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London School of Hygiene & Tropical Medicine News

More than 2 million people have HIV and hepatitis C co-infections

A recent study from the University of Bristol and the London School of Hygiene & Tropical Medicine found that approximately 2.3 million people around the world have co-infections of human immunodeficiency virus (HIV) and hepatitis C (HCV). Read More »

Treated nets continue to show effectiveness against malaria

Scientists from the London School of Hygiene & Tropical Medicine have stated that mosquito nets with insecticides may continue to be effective against malaria even though mosquitoes are becoming increasingly resistant to the treatment. Read More »

Some London boroughs face significantly high TB rates

A recent report issued from the London Assembly shows there are specific boroughs within London that have significantly high tuberculosis rates, despite the nation’s efforts to eliminate the disease. Read More »

Plasma from Ebola survivors useful for treatments, but can't save lives

A recent study, available in the New England Journal of Medicine, suggests that plasma from Ebola survivors can be safely used to treat Ebola patients, but using the plasma doesn’t notably improve the chances of survival. Read More »

Malaysian macaque monkeys present malaria risk to humans

Malaysian macaque monkeys, common in region-specific forests, have become a vector for malaria among humans, according to the London School of Hygiene and Tropical Medicine. Read More »

TB Centre of London publishes biennial report

The London School of Hygiene & Tropical Medicine's TB Centre recently released its biennial report about tuberculosis around the world. Read More »

Military played important role in Ebola crisis

According to recent research, foreign military presence in West Africa during the Ebola crisis was crucial to the success of the response to the Ebola outbreak and future cooperation between the military and civilian organizations would further improve humanitarian crises that are related to health. Read More »

Ebola treatment beds help fight virus

According to a report from the Proceedings of the National Academy of Sciences, Ebola treatment beds have prevented an estimated 57,000 Ebola cases as well as 40,000 deaths in Sierra Leone. Read More »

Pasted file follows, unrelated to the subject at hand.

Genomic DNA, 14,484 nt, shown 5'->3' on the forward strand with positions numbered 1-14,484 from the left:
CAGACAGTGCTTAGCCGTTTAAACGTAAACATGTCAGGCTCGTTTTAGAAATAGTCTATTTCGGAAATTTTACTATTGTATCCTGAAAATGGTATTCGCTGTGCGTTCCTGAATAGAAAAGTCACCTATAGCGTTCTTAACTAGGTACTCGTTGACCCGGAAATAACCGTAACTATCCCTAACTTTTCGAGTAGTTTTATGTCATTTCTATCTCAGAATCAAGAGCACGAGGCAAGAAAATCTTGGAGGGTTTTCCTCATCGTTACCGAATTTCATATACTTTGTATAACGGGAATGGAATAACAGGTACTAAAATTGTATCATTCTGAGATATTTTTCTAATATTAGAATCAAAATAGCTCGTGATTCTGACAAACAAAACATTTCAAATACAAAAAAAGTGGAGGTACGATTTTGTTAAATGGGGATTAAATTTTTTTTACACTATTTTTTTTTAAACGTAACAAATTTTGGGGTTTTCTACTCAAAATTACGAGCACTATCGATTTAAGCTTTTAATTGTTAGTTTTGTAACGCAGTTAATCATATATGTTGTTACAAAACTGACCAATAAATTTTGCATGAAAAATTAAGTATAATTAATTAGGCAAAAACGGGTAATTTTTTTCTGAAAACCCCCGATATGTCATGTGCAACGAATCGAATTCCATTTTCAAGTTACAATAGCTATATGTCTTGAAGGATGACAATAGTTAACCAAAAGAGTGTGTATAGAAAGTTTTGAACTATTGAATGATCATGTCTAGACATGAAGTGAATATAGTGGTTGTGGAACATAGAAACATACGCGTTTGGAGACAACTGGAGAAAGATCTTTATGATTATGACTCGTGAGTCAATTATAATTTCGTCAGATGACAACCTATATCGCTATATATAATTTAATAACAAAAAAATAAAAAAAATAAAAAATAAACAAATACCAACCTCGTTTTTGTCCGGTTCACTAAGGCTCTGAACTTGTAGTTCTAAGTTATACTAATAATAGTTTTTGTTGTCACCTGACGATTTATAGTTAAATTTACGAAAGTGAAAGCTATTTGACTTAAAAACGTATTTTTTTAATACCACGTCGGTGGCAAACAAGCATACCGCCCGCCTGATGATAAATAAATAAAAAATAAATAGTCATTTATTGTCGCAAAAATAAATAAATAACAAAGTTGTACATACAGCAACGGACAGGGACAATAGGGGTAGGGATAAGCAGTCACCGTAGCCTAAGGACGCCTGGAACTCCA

Electronic reminders improve TB treatment adherence in China

Researchers in China have created electronic reminders that will help tuberculosis (TB) patients adhere to their treatment regimens. Read More »

African scientists receive $70 million from British

Scientists will use money to establish research and training programs across Africa. Read More »

Malawi study shows HIV self-testing is acceptable, safe and accurate

Researchers recommend widespread use of self-testing in sub-Saharan Africa's urban settings. Read More »

HIV treatments at work save company money

Companies that offer antiretroviral therapy programs for people with HIV within the workplace can save themselves costs through reducing absenteeism, staff turnover and healthcare costs. Read More »

Health workers waste costly malaria drugs in Nigeria

Research shows that health providers who are trained to use malaria rapid diagnostic tests (RDT) continue to prescribe costly malaria medicines to people who do not have the illness. Read More »

Study finds malaria test decreases overprescription of drugs

The use of malaria rapid diagnostic tests located in registered drug shops in Uganda has significantly reduced the rates of malaria overdiagnosis, a study published in PLOS ONE. Read More »

Researchers find new methods to eliminate malaria parasite

Scientists from the Toxicology Unit of the Medical Research Council (MRC) at the University of Leicester and the London School of Hygiene & Tropical Medicine recently discovered a new method to eliminate malaria parasites. Read More »

Online technique predicts genetic resistance against TB drugs

Researchers at the London School of Hygiene & Tropical Medicine recently developed an online tool that can predict which drugs are best for each tuberculosis (TB) patient. Read More »

Fake malaria drugs less common than originally estimated

Experts recently analyzed the quality of anti-malarial drugs in Tanzania and Cambodia, finding no evidence of fake medicines in those regions. Read More »

New genetic mutation could indicate drug-resistant malaria in Africa

Researchers from the London School of Hygiene and Tropical Medicine have discovered a new genetic mutation in Plasmodium falciparum, the parasite that causes malaria, which may mean the beginning of drug-resistant malaria in Africa. Read More »

KalaCORE launched to eliminate visceral leishmaniasis

Health professionals have developed a new partnership program to eliminate visceral leishmaniasis, a deadly illness in Asia and several African countries. Read More »

Ebola vaccine clinical trial receives funding

Thanks to more than $249 million US funds financing the team’s research, the EU Innovative Medicines Initiative (IMI) recently announced that the London School of Hygiene & Tropical Medicine has started to plan clinical trials for an Ebola vaccine. Read More »